(Bloomberg) — Donald Trump’s choice of Republican National Committee Chairman Reince Priebus for White House chief of staff marks his greatest capitulation to the GOP establishment so far and caps a weekend spent watering down some of his boldest promises from the campaign trail.
Taken together, the moves signal that Trump is moving aggressively from campaigning to governing in ways that could disappoint his most ardent supporters, who believed he would “drain the swamp” and overturn a Washington Republican hierarchy that they felt ignored their concerns.
Instead, Trump picked Priebus, the leader of that hierarchy, to be his top aide in the White House. To assuage these fears, Trump created an unusual power-sharing arrangement in the White House between Priebus and former Breitbart News chief Steve Bannon, a leading figure in the so-called alt-right conservative movement who became the Trump campaign’s chief executive. He will work as chief strategist and senior counselor, Trump announced.
Such shotgun marriages rarely work inside the White House, where each camp must vie for the president’s attention and his ear. Trump made a similar arrangement work during the campaign by bringing in advisers Kellyanne Conway and Bannon, whose different political strategies made for a yin-and-yang approach.
Trump confidants say that Priebus is closer to the president-elect than many outsiders know. Two people close to both Trump and Priebus said that Trump’s skepticism of the party leader gradually wore off last summer, when Priebus worked tirelessly to break apart the “Never Trump” movement ahead of the convention in Cleveland. Trump’s fears of a widespread floor fight among delegates were so strong that he sent former campaign manager Paul Manafort and Priebus to the convention several days ahead of schedule. Trump’s fears proved to be unfounded, and his trust in Priebus grew as the convention went on without significant interruption or threat from delegates opposed to Trump.
Following the release of the “Access Hollywood” tape in early October, Priebus was charged with delivering a political reality check to Trump. The billionaire political newcomer was about to face enormous pressure to bow out of the race and let his running mate, Mike Pence, take over. Priebus’ ability to deliver such difficult news to a political figure known for his enormous ego further solidified Trump’s trust in Priebus, these sources said.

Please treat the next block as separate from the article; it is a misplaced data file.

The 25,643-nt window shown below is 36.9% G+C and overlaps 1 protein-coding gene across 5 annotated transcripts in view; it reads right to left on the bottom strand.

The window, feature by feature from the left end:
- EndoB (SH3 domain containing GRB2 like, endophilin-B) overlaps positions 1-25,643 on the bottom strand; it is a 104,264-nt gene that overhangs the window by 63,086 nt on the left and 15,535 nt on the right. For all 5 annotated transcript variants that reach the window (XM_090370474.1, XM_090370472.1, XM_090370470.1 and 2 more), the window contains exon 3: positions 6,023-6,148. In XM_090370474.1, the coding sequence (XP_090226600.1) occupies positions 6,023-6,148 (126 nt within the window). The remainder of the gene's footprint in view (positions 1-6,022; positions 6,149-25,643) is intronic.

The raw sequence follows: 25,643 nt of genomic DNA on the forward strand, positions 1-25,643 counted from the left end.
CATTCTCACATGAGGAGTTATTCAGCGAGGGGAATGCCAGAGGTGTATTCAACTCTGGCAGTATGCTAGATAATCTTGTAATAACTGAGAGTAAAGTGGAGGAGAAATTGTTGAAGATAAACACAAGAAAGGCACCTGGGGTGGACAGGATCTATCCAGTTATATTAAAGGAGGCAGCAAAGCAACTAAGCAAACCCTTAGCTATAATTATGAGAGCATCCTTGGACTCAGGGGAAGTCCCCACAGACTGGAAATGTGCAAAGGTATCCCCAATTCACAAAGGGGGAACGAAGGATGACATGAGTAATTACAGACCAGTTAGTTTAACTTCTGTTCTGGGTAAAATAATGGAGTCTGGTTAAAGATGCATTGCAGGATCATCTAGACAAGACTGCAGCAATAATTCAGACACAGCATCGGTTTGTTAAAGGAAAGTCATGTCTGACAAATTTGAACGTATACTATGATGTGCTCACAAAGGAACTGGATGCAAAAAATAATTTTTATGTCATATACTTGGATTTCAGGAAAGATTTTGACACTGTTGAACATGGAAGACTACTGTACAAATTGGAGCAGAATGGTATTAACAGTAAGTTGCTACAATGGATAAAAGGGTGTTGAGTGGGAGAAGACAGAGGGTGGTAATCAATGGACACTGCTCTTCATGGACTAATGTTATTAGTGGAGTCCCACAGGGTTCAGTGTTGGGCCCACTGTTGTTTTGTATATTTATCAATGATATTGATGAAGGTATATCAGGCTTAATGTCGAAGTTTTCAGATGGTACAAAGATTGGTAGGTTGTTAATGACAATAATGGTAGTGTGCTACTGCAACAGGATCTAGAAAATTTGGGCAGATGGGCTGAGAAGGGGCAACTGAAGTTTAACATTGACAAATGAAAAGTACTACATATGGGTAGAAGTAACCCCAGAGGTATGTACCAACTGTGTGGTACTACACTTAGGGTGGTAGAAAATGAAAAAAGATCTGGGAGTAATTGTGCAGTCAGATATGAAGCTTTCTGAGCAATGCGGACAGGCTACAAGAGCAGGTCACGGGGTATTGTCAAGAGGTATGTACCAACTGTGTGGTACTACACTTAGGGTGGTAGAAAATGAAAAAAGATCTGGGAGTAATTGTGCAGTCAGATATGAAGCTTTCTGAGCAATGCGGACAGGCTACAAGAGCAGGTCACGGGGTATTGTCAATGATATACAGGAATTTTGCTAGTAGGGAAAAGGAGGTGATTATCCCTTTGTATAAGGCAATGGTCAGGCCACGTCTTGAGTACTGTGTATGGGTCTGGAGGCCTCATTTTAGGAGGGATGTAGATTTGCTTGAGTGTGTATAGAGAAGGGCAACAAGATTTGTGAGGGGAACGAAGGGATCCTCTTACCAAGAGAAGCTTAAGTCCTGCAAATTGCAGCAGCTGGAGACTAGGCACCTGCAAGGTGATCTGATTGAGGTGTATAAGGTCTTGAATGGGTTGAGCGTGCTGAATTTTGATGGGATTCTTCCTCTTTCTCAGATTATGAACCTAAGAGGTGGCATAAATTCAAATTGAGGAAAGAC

Still, the relief on the part of Republican establishment figures was palpable Sunday as news of the Priebus pick spread. Sen. Lindsey Graham (R-S.C.) tweeted that there was “no better person to represent president-elect” than Priebus. Others were angry, such as long-time Trump political ally Roger Stone, who said that the pick would cause a “rebellion” in Trump’s base.
Bannon’s powerful role came in for criticism from those who cited stories published during his tenure at Breitbart News.
“President-elect Trump’s choice of Steve Bannon as his top aide signals that White Supremacists will be represented at the highest levels in Trump’s White House,” Adam Jentleson, deputy chief of staff for outgoing Senate Minority Leader Harry Reid, said in a statement Sunday.
John Weaver, the former chief strategist for John Kasich’s presidential campaign, also took issue with the pick.
“Just to be clear news media, the next president named a racist, anti-Semite as the co-equal of the chief of staff,” Weaver wrote Sunday on Twitter.
Priebus said Monday that critics weren’t describing the Bannon he knew and that the pair of advisers and the president-elect are “on the same page.”
“I haven’t seen any of these things that people are crying out about, but look, it’s a good team. It works,” Priebus said on Fox News.